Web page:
The 111th Congress convened yesterday, and the Democratic majority in the House of Representatives wasted no time before laying down an inauspicious marker on health care.
As usual, the first order of business in the House was to update the chamber’s internal rules, covering everything from who has access to the members’ exercise facilities to certain procedural matters governing consideration of legislation.
The biennial rules package is not normally a vehicle for making significant policy changes, in health care or otherwise. But this year, House Democrats couldn’t resist the temptation to use it to settle a score. They placed deep within the larger measure they passed a suspension of the so-called Medicare “trigger” in the House for the next two years.
The Medicare trigger would seem to be an unlikely target for partisan scorn, aimed as it is at one of the nation’s most serious economic threats. In coming decades, Medicare spending is expected to rise very rapidly, putting tremendous pressure on the nation’s fiscal position.
Medicare has two sources of revenue—payroll taxes and premiums—but the program also relies heavily on general taxpayer support. In 2003, Congress decided to use the program’s reliance on general revenue funding as a proxy for assessing the program’s fiscal burden. If that reliance is projected to exceed a certain “trigger,” it sets in motion a process allowing Members of the House and the Senate to bring up corrective legislation under special rules. But these procedures in no way guarantee reform legislation will pass or even come to a vote. In fact, it is quite easy for the House to meet its obligations under the trigger provisions without Members ever having to take a tough vote. And, importantly, there is no enforcement provision to prevent perpetual inaction.
Given the stakes for the country, one might think that something much tougher is warranted to force action sooner rather than later.
But that’s not how many powerful House Democrats see it. They have no interest in reforming Medicare and reject the notion that Medicare’s reliance on general revenue financing is an appropriate measure at all. Hence their urgency in suspending provisions which force the issue into the public debate every year, however briefly.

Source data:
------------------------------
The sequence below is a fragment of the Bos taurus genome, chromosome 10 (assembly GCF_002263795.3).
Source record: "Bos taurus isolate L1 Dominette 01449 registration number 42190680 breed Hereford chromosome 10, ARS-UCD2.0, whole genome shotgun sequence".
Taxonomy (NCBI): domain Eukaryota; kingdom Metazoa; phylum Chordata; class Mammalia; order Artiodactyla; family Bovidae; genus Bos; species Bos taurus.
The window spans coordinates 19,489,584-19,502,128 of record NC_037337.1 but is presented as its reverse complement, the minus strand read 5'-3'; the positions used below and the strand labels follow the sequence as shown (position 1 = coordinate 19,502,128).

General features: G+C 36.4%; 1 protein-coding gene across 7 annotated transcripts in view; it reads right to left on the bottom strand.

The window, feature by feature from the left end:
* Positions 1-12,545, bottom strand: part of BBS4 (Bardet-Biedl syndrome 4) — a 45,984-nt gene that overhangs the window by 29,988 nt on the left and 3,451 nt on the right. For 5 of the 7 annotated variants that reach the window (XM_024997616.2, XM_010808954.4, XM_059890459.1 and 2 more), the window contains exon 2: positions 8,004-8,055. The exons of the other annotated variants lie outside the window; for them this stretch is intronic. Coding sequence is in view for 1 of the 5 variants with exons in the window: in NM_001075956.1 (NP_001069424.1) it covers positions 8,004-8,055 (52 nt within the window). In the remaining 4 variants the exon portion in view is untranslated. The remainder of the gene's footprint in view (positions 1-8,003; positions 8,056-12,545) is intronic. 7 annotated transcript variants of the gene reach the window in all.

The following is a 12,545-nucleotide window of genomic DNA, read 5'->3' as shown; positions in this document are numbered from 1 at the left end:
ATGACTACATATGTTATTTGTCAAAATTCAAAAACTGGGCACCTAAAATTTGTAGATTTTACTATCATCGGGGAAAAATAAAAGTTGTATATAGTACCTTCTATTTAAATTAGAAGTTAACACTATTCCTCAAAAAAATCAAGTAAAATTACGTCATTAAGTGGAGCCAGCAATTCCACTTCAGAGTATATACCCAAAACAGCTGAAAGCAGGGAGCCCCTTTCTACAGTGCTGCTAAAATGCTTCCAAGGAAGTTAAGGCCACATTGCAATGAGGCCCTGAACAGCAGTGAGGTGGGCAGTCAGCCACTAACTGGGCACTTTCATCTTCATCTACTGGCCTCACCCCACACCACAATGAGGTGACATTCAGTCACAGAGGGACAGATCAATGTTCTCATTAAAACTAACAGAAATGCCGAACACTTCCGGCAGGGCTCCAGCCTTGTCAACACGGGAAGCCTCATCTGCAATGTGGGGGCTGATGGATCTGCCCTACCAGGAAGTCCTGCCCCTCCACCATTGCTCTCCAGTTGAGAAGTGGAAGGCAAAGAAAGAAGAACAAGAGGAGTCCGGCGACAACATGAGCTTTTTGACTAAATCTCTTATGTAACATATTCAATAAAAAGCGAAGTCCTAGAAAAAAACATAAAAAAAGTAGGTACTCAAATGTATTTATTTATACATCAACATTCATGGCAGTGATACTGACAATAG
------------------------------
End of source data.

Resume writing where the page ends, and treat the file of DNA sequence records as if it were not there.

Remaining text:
In recent days, some Democrats, including Senator Kent Conrad, have begun suggesting that the time has come for a bipartisan effort on entitlement reform. Indeed, it is possible that the large stimulus package now being drafted in Congress will include a provision establishing a bipartisan task force focused on the long-term fiscal outlook.
Such an effort is surely needed and long overdue.
But it would certainly be tempting for Republicans to say, “Thanks, but no thanks.” They are in the minority. Why should they shoulder any of the political risks now?
Leaders of the Democratic Party in recent years have not put forward a credible plan on entitlements, even as they have fought every effort by Republicans to reform the programs (remember Social Security in 2005 and Medicare in 2003?). Indeed, most Democratic elected officials have sworn off any cuts in benefits in Social Security and Medicare. And only a very few have been willing to voice support for payroll tax increases. So what is their plan?
Before getting enmeshed in a bipartisan quagmire on entitlement reform, Republicans should consider requiring, as a condition for their participation, a credible plan from President-elect Obama. What would he do to make Social Security and Medicare permanently solvent and affordable? That would demonstrate appropriate presidential leadership and provide a starting point for a bipartisan discussion.